The qualitative section of the questionnaire includes the fol- lowing questions; What are the 3 most important mental health unmet needs in your country, Which professional dis- ciplines (e.g psychiatrist, psychologist, social workers and oc- cupational therapist) are needed to meet the needs of patients with mental health problems, Which trauma psychotherapies are available to meet your patients’ needs, What major services are needed to meet the needs of your patients, Can you suggest any other approach to service provision needed to meet the needs of your patients. The questionnaire was then reviewed by the Trustees of HAP and suggestion and modifications were implemented.
The questionnaire was then translated to Arabic by the first author, back translated by an Arabic speaker and then checked by the second author who made further modifications which were made to the final Arabic version that was used in the in- terview.
A pilot study was conducted during the Istanbul HAP EMDR course. Participants were asked to give their consent to par- ticipate in the study and, if this was given, were given the Ara- bic translation of ‘The Need for Trauma-based Services Ques- tionnaire’, with both quantitative and qualitative questions, to complete. Participants’ identity was anonymised to ensure the confidentiality of the study. The results of the study were analysed using the Statistical Package for the Social Sciences (SPSS).
31 participants of the Istanbul EMDR training were asked to complete the Arabic translation of ‘The Need for Trauma-based Services Questionnaire’ in the last two days of the training. All participants completed both the quantitative and the qualita- tive questions with the following results:
Demographic characteristics of the participants:
There were 19 (61%) males and 12 females (39%) partici- pants. The professions of these participants were 19 psychol- ogists (61%), 7 psychotherapists (23%) and 5 psychiatrists
(16%). 13 participants were from Syria (42%), 10 were from Iraq (32%), and 2 each were from Egypt, Jordan, Libya and Pal- estine (7%).
Mental health problems:
The participants were asked to list the three most prevalent mental health problems in their country. The results, as expect- ed from recent events in the Middle East, showed that PTSD was the most common major problem in countries as listed by 58% of the participants. This figure was even higher in the two countries that most participants came from: Syria, from which 42% of the participants came and where 75% reported that PTSD was the major problems in their country and Iraq,where 75% of the Iraqi participants (who constituted 32% of the course participants) reported PTSD as the major prevalent problem in their country.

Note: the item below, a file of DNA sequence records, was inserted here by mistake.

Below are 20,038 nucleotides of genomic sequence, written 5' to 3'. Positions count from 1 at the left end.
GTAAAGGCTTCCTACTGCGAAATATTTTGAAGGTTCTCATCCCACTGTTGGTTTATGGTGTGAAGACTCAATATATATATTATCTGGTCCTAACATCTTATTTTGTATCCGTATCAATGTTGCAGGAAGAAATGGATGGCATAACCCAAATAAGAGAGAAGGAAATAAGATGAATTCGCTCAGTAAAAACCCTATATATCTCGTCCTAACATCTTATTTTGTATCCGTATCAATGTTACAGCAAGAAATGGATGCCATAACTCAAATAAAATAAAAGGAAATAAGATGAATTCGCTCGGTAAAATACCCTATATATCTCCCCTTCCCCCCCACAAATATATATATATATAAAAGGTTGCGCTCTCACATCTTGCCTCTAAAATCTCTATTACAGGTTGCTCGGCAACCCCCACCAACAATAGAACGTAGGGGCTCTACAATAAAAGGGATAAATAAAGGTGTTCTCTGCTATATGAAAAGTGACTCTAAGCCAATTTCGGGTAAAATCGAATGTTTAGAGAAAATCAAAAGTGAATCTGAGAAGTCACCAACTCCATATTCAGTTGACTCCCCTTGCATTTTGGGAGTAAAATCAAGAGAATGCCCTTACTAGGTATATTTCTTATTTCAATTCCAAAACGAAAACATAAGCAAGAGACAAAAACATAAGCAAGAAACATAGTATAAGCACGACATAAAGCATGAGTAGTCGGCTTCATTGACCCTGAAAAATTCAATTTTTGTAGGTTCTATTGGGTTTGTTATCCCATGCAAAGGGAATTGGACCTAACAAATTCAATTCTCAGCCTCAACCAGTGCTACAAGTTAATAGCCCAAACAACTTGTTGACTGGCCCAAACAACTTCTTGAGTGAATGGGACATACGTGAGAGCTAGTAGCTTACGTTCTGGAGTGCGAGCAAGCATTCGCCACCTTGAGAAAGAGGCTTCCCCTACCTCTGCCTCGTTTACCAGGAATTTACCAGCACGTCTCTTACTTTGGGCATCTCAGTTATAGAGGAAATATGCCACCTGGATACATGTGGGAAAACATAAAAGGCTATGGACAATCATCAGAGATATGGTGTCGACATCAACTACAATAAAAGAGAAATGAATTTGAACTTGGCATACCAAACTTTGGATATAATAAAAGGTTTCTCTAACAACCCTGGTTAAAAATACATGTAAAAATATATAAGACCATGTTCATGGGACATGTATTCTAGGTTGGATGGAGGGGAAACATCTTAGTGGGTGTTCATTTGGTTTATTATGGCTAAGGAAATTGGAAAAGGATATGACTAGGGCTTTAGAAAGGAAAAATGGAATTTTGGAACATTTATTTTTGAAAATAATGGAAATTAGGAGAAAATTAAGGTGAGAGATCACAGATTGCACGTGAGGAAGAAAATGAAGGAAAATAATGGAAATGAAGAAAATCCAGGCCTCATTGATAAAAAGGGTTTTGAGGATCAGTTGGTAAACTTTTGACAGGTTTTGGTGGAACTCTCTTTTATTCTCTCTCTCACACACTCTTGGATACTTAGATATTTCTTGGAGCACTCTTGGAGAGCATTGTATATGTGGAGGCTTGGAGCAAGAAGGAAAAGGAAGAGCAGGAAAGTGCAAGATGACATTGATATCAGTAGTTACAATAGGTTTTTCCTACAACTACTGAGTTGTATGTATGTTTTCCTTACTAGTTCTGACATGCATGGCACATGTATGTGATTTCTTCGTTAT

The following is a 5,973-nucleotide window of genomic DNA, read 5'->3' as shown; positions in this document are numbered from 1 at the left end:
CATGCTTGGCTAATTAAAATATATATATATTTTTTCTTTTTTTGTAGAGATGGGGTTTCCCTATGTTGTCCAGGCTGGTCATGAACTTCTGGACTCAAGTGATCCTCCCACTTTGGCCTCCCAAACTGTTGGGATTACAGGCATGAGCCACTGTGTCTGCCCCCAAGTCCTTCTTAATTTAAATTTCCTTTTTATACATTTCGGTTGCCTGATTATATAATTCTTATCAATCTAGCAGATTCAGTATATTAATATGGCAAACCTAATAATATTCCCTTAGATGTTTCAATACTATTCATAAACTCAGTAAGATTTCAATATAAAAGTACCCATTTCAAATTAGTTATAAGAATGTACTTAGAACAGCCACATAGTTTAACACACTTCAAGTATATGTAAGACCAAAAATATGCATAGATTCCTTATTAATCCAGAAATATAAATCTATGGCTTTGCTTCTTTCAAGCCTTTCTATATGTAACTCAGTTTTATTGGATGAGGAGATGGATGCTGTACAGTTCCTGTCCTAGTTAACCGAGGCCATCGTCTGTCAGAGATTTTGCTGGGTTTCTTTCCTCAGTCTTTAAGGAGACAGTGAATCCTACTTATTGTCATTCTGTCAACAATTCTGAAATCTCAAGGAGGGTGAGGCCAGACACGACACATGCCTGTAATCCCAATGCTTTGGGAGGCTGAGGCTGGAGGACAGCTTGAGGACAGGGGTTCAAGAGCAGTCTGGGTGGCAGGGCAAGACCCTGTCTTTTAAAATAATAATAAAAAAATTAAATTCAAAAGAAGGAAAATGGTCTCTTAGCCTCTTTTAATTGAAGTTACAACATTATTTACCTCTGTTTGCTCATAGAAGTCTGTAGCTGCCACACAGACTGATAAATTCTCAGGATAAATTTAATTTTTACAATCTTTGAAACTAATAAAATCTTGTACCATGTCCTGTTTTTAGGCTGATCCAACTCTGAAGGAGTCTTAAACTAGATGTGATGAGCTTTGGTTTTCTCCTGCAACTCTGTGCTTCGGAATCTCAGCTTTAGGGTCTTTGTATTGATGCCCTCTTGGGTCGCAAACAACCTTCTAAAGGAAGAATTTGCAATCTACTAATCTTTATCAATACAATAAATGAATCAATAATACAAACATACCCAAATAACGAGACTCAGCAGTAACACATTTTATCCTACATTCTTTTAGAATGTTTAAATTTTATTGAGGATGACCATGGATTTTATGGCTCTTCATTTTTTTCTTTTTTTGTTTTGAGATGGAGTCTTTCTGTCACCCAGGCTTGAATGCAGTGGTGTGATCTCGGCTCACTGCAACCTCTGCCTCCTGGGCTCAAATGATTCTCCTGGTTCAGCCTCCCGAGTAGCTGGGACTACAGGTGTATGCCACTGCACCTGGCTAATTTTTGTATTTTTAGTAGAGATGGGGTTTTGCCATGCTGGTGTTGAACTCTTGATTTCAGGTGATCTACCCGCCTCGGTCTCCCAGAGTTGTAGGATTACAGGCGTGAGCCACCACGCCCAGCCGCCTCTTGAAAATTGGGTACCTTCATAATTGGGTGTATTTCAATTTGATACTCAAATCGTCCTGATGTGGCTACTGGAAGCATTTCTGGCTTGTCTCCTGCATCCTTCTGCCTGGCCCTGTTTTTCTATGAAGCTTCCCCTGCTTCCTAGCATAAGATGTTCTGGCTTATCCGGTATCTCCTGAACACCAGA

|Problems||As the First Problem||As the Second Problem||As the Third Problem|
|1. PTSD||18 (58%)||2 (6%)||2 (6%)|
|2. Depressive Disorder||2 (6%)||7 (23%)||5 (16%)|
|3. Neurotic Disorder||1 (3%)||7 (23%)||11 (35%)|
|4. Childhood Disorder||2 (6%)||5 (16%)||3 (10%)|
|5. Substance Abuse||2 (6%)||3 (10%)||1 (3%)|
|6. Psychotic Disorder||2 (6%)||0||1 (3%)|
Table 1. Most important 3 Mental Health Problems in Participants’ Countries
The other question asked about the most common three prob- lems in their place of practice. The number of participants who stated that PTSD was the major problem was even higher, and this was reported by 65% of the participants. PTSD was the most prevalent problem that the Iraqi participants encoun- tered in their practice, being reported in 80% of their partici- pants. PTSD was also reported as the major problem in Syrian participants’ practice, being reported by 69% of these partic- ipants.
|As the First Problem||As the Second Problem||As the Third Problem|
|1. PTSD||20 (65%)||3 (10%)||3 (10%)|
|2. Depressive Disorder||4 (13%)||11 (35%)||3 (10%)|
|3. Neurotic Disorder||4 (13%)||8 (26%)||9 (29%)|
|4. Childhood Disorder||2 (6%)||3 (10%)||4 (13%)|
|5. Substance Abuse||1 (3%)||0||4 (13%)|
|6. Psychotic Disorder||0||5 (16%)||1 (3%)|
Table 2. Most important 3 Mental Health Problems in Participants Practices
Participants reported that they were seeing between two to 20 cases of trauma-related problems, with a mean of 7 cases (SD=5.3) per day. (5 cases (SD=2.4) in the case of the Syrian participants and 14 cases (SD=6.6) in the case of Iraqi partic- ipants). 20-80% of the monthly client case-load was found to be trauma-related with an average of 48% (SD=19.7). This was 48% (SD=6.1) in the case of the Syrian participants and 50% (SD=18.5) in the case of the Iraqi participants.